Receive information about bachelor’s degree programs in health systems management and their coursework, career choices, job and wage outlook, and licensure, certification, and continuing education choices.
Bachelor’s Degree Programs in Health Systems Management
Students enrolled in a bachelor’s degree program in health systems management are provided with the skills necessary for directing, planning, budgeting and coordinating the delivery of healthcare services. Graduates may seek continued education in a master’s degree program or opt to enter the workforce immediately. The nursing school, school of public affairs or business school of a university or college typically offers this program. Students learn about the way the industry functions, and can expect to gain a grasp of the importance of ethical issues and become adept at managing essential outcomes in the healthcare field. Admission criteria typically require incoming students to hold a GED certificate or high school diploma.
Schools often offer interdisciplinary health systems management programs, wherein courses may include business topics related to the healthcare field. Also included are internships with a company in the healthcare industry or at a healthcare provider. Core coursework may include topic areas such as:
•Management in healthcare
•Law and healthcare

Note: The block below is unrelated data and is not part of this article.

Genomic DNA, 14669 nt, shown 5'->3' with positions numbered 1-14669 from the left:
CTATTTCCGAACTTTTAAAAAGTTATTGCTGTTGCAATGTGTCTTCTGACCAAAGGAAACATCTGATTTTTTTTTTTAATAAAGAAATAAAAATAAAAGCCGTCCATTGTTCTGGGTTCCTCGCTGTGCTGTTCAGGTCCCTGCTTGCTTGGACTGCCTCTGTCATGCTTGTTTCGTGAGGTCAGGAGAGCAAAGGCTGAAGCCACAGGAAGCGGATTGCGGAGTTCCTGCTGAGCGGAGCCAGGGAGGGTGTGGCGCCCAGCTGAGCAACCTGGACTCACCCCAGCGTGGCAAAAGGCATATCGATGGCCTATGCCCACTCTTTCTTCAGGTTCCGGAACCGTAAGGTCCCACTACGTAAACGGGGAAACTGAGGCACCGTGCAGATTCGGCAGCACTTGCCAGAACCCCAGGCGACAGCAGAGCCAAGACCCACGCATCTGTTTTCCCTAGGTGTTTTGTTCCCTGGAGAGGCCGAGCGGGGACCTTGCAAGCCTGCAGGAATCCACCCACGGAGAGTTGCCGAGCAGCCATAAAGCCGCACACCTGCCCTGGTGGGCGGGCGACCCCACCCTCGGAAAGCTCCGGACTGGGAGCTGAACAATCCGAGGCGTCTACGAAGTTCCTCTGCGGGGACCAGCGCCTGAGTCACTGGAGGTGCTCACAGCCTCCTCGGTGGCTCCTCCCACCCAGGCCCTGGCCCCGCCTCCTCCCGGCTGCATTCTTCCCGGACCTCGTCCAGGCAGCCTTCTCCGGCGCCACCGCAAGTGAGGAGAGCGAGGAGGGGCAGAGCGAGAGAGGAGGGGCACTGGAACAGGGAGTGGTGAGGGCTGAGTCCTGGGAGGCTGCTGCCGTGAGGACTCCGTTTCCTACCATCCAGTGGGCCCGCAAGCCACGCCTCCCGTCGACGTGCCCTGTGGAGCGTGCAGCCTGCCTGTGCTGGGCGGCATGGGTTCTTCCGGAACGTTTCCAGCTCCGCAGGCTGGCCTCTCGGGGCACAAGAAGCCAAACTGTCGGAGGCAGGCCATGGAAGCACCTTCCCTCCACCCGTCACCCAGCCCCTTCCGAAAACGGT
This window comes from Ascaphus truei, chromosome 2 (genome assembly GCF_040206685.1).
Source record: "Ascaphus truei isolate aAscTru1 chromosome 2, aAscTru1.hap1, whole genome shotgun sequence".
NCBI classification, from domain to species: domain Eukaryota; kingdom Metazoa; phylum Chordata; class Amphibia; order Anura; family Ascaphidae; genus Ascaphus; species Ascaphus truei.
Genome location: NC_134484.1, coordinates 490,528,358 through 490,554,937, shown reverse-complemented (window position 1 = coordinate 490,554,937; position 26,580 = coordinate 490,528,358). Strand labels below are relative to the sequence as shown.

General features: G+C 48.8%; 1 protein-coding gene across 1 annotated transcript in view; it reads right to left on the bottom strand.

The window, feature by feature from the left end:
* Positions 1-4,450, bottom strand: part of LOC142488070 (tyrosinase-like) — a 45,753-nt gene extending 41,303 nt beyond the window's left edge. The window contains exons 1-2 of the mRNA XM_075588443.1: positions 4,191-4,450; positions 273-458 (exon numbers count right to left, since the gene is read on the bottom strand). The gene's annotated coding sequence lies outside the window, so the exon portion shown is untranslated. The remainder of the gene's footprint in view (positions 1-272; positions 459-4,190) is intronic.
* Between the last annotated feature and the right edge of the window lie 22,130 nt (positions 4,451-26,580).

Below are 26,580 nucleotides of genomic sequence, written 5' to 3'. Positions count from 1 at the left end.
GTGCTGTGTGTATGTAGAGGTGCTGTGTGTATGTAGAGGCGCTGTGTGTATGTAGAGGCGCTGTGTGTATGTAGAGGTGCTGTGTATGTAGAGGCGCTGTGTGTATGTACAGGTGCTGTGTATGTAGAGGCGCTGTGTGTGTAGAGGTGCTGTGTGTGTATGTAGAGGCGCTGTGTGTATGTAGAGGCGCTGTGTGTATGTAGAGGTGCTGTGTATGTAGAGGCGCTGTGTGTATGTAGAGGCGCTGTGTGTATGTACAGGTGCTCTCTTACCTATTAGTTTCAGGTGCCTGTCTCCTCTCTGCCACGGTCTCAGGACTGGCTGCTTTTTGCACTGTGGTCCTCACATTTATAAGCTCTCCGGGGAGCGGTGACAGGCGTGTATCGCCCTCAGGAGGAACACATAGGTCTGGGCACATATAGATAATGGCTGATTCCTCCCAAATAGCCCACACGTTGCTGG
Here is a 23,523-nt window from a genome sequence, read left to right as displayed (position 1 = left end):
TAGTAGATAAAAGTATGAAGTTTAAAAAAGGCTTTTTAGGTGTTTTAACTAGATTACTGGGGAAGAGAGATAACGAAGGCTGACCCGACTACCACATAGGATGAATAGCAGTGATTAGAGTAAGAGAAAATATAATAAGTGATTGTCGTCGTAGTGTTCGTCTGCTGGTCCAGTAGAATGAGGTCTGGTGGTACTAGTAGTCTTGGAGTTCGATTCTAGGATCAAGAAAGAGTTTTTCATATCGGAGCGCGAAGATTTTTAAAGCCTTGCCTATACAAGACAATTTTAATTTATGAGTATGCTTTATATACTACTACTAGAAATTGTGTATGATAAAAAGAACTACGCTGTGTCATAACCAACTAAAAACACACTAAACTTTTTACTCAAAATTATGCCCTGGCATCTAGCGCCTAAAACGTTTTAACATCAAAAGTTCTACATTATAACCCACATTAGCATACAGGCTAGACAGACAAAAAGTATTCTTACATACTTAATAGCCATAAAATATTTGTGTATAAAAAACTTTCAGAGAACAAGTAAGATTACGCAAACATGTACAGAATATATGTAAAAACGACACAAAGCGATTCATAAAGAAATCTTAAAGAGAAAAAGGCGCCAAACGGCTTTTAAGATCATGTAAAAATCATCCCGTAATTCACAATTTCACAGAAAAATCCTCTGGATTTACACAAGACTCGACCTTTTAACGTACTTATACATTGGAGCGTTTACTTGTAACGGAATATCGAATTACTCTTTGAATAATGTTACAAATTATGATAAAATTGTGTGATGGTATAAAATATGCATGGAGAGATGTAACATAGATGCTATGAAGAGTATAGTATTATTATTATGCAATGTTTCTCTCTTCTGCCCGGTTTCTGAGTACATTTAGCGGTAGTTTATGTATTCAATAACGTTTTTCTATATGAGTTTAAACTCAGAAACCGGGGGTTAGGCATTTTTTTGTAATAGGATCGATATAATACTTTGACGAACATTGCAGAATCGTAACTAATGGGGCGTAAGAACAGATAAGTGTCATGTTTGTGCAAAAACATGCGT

Numerous settings, such as insurance companies, pharmaceutical firms, healthcare service companies, nursing homes and hospitals, offer these professionals attractive career options such as:
•Health information manager
•Nursing home administrator
Job and Wage Outlook
Over the 2012 – 2022 decade, job growth rates of 23% have been predicted for medical and health services managers (U.S. Bureau of Labor Statistics). In May 2012, these professionals brought home an average annual wage of $88,580 (BLS).
Licensure, Certification and Continuing Education Choices
Graduates from the bachelor’s degree program can seek continued education by earning master’s degrees in health systems management. Some schools who offer both bachelor’s and master’s degree programs offer dual or accelerated degree programs. Students enrolled in these programs are allowed to combine course credits that would halve the time taken to earn their graduate degree to one additional academic year instead of two.
State licensure is compulsory for nursing home administrators (BLS). Requirements may differ from state to state, but most include the passage of a test and completion of a state-approved training program. Licensure may also be mandatory in some states for health administrators and managers employed in assisted-living buildings.
Graduates can also opt for voluntary professional certification that would enable them to showcase their knowledge and skills before potential employers. The Certified Professional in Healthcare Information and Management Systems (CPHIMS) Certification offered by the Healthcare Information and Management Systems is a suitable choice and can be obtained through the passage of an 115-question exam after experience and education requirements are satisfied.